Paul II

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Paul II

The papacy of Paul II (1417–1471) was marked by few accomplishments and an autocratic rule over the College of Cardinals. Because of this and his devotion to games and festivities, scholars rank him as one of the worst of the Renaissance popes.

The future Pope Paul II was born Pietro Barbo in Venice in 1417, the nephew of Pope Eugenius IV. His father was the nobleman Niccolo Barbo and his mother, Eugenius's sister, was Polixena Condulmer. Like many Venetians of his class, Barbo anticipated a career in business; but when his uncle became pope the course of his life changed. Barbo's rise through the ecclesiastical ranks was precipitous. He was first archdeacon of Bologna, then bishop of Cervia, and later bishop of Vicenza. In 1440 Pope Eugenius elevated him to cardinal-deacon. He was twenty-three years old at the time. Nicholas V, his uncle's successor, named him cardinal-priest of San Marco. He also enjoyed the favor of Pope Calixtus III, Nicholas's successor. Following the death of Pius II in 1464 he was elected pope (August 30, 1464) on the first ballot. He took the name Paul II, though he had considered the name Formosus II, after the ninth-century pope whose body was exhumed and placed on trial in what has come to be known as the Cadaver Synod.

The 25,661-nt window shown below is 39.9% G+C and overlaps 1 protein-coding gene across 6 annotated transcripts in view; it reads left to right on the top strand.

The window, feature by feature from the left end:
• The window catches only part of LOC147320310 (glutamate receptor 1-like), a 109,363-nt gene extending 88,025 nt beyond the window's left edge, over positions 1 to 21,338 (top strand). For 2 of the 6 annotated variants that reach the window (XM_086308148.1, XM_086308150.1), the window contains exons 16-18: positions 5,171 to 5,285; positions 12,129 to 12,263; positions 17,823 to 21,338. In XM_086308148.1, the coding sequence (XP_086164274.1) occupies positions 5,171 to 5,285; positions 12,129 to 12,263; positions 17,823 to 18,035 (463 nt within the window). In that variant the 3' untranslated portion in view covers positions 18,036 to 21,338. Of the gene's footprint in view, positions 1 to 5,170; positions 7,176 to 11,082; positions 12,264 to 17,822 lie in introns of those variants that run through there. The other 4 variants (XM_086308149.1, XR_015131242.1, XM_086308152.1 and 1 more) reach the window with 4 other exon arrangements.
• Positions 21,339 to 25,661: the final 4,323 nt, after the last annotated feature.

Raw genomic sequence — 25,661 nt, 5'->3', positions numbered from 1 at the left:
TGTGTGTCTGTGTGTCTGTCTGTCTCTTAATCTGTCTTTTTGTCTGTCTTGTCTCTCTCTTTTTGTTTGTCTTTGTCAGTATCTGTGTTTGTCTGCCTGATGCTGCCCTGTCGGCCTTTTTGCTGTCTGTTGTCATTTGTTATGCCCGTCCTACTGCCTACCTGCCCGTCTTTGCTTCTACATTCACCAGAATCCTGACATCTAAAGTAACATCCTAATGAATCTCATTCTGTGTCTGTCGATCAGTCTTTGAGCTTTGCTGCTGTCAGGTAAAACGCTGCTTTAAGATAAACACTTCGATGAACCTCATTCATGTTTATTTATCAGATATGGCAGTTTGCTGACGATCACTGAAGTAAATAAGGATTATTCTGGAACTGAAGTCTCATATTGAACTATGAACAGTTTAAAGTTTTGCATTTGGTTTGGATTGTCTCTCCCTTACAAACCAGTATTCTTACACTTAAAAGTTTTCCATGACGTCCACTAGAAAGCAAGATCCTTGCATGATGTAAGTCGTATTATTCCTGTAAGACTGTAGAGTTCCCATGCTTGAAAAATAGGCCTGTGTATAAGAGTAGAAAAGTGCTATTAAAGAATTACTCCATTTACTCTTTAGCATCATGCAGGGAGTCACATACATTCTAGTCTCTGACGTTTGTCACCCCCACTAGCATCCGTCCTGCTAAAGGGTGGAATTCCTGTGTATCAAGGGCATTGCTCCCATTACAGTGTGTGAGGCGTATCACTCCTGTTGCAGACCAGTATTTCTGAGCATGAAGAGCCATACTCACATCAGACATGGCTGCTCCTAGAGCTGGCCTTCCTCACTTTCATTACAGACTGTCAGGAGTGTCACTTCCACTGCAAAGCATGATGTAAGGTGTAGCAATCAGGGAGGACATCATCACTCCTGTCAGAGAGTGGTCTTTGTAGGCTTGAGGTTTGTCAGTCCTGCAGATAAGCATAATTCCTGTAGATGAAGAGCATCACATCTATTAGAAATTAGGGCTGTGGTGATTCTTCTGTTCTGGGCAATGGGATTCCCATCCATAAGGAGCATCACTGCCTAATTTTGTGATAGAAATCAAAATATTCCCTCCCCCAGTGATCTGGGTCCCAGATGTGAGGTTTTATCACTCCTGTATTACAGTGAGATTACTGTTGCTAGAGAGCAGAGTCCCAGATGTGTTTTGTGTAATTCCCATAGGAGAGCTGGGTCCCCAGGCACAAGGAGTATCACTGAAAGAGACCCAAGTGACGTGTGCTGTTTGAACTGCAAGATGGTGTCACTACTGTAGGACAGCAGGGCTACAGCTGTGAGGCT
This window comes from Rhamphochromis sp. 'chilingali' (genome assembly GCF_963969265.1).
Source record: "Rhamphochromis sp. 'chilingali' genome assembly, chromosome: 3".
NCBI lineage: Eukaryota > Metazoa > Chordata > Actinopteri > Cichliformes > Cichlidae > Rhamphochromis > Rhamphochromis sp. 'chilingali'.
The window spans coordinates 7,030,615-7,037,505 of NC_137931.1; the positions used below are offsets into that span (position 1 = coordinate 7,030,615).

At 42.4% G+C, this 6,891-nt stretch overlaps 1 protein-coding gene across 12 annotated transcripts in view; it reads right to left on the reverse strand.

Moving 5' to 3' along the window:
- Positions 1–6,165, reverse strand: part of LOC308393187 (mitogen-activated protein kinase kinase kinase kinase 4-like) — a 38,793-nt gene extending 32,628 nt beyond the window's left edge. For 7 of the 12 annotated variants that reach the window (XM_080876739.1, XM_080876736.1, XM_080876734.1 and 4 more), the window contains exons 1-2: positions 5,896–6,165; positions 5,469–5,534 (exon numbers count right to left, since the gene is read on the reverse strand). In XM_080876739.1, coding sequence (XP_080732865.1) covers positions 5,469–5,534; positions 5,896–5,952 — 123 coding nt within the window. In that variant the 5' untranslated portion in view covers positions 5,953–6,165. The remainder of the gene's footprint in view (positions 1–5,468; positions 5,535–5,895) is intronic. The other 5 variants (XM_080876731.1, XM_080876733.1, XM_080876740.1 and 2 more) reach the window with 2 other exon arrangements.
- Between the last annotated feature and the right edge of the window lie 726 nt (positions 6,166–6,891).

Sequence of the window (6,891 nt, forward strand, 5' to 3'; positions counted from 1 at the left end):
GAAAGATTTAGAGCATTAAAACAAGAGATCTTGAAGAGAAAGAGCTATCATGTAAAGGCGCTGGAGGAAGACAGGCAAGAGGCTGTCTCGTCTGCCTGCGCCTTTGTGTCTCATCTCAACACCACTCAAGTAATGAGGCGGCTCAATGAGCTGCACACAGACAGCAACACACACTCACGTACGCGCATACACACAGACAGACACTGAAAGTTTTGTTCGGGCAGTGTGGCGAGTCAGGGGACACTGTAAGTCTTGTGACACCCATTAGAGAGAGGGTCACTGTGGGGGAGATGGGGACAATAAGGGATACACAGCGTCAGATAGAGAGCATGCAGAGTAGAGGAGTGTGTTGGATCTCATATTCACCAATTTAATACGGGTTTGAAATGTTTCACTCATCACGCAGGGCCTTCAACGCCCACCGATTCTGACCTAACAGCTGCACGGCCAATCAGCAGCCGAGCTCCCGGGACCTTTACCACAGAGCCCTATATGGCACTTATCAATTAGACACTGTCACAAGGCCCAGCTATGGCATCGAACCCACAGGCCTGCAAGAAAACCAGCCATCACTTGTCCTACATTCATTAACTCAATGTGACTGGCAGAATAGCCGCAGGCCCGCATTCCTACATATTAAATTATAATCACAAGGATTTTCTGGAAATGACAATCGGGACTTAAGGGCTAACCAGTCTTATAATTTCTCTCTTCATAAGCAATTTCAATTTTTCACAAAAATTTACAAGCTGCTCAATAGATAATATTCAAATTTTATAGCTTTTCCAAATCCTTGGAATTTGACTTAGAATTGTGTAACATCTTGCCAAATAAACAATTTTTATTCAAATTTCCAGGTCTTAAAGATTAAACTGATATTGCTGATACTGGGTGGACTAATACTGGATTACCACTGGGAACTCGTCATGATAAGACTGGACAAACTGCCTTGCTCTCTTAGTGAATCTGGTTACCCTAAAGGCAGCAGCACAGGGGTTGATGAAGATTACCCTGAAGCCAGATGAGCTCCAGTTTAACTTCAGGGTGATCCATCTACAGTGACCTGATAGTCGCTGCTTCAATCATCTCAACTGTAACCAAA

Reneged on His Pledge

Paul immediately made himself unpopular with the cardinals. Prior to his election the cardinals had drawn up an eighteen-point pact; the primary clauses redefined the powers of the pope and called for an ecumenical council within three years. Among the pact's other important points were the reform of the Curia (the Vatican ministries and departments), fixing the number of cardinals at twenty-four, and the resumption of war against the Turks. Cardinal Barbo signed the pact with his colleagues; but upon his election he refuted it, especially the points dealing with papal power. He declared the pact to be guidelines rather than a mandate. Paul II drew up an alternate agreement that amended the original pact and forced the cardinals to sign it with threats of excommunication. All but one signed the new document.

Paul delighted in the outward trappings of his position. He elevated the papal court to one of splendor that would rival, if not outdo, any of the European kings. Considered vain and an intellectual lightweight, he promoted carnivals and games. In 1470 he decreed that beginning in 1475 there would be a holy year every twenty-five years, ostensibly to promote the festivities he enjoyed.

Initiated Unpopular Reforms

In 1466 Paul moved the papal residence from the Vatican to the newly completed Palazzo di San Marco (now the Palazzo di Venezia). He had begun building the palace when he was a cardinal. That same year Paul abolished the college of abbreviators, or apostolic writers, who were in charge of the Vatican's formal documents. This unpopular move led to a protest by the historian Bartolomeo Platina, and Paul had him imprisoned and tortured. In 1468 Paul took action against the Roman Academy because he suspected it to be a bastion of pagan rituals and ideas. He also forbade the teaching of pagan poets to Roman children. Nevertheless Paul was a collector of ancient art and during his reign protected universities and supported the newly invented technique of printing.